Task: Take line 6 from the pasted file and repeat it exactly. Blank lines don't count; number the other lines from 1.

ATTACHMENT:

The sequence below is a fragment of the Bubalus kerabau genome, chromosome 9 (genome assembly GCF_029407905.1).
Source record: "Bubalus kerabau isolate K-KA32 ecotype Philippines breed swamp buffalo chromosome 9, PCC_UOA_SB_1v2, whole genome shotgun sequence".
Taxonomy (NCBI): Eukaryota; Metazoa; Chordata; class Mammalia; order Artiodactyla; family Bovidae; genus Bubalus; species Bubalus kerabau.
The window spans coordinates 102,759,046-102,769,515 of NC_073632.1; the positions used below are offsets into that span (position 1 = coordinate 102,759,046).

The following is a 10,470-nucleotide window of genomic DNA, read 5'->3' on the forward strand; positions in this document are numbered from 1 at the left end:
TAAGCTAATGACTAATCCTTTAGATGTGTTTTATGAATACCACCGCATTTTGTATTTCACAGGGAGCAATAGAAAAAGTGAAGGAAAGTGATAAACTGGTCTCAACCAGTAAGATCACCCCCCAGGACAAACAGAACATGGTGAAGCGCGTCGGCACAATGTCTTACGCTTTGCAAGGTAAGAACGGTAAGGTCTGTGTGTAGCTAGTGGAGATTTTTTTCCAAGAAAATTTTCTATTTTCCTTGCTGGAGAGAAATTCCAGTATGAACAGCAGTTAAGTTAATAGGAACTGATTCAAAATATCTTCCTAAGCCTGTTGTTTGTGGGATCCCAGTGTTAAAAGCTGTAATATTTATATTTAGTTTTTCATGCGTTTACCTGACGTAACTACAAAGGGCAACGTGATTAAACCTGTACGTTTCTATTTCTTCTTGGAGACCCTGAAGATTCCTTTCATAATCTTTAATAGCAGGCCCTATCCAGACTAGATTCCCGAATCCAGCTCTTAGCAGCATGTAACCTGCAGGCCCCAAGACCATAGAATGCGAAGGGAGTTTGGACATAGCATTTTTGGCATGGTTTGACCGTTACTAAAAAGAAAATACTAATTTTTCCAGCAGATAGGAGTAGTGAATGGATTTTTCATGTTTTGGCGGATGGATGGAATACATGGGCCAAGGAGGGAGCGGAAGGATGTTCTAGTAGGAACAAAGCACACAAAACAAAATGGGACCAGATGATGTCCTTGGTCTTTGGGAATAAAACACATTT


TAAGCTAATGACTAATCCTTTAGATGTGTTTTATGAATACCACCGCATTTTGTATTTCACAGGGAGCAATAGAAAAAGTGAAGGAAAGTGATAAACTGGTCTCAACCAGTAAGATCACCCCCCAGGACAAACAGAACATGGTGAAGCGCGTCGGCACAATGTCTTACGCTTTGCAAGGTAAGAACGGTAAGGTCTGTGTGTAGCTAGTGGAGATTTTTTTCCAAGAAAATTTTCTATTTTCCTTGCTGGAGAGAAATTCCAGTATGAACAGCAGTTAAGTTAATAGGAACTGATTCAAAATATCTTCCTAAGCCTGTTGTTTGTGGGATCCCAGTGTTAAAAGCTGTAATATTTATATTTAGTTTTTCATGCGTTTACCTGACGTAACTACAAAGGGCAACGTGATTAAACCTGTACGTTTCTATTTCTTCTTGGAGACCCTGAAGATTCCTTTCATAATCTTTAATAGCAGGCCCTATCCAGACTAGATTCCCGAATCCAGCTCTTAGCAGCATGTAACCTGCAGGCCCCAAGACCATAGAATGCGAAGGGAGTTTGGACATAGCATTTTTGGCATGGTTTGACCGTTACTAAAAAGAAAATACTAATTTTTCCAGCAGATAGGAGTAGTGAATGGATTTTTCATGTTTTGGCGGATGGATGGAATACATGGGCCAAGGAGGGAGCGGAAGGATGTTCTAGTAGGAACAAAGCACACAAAACAAAATGGGACCAGATGATGTCCTTGGTCTTTGGGAATAAAACACATTT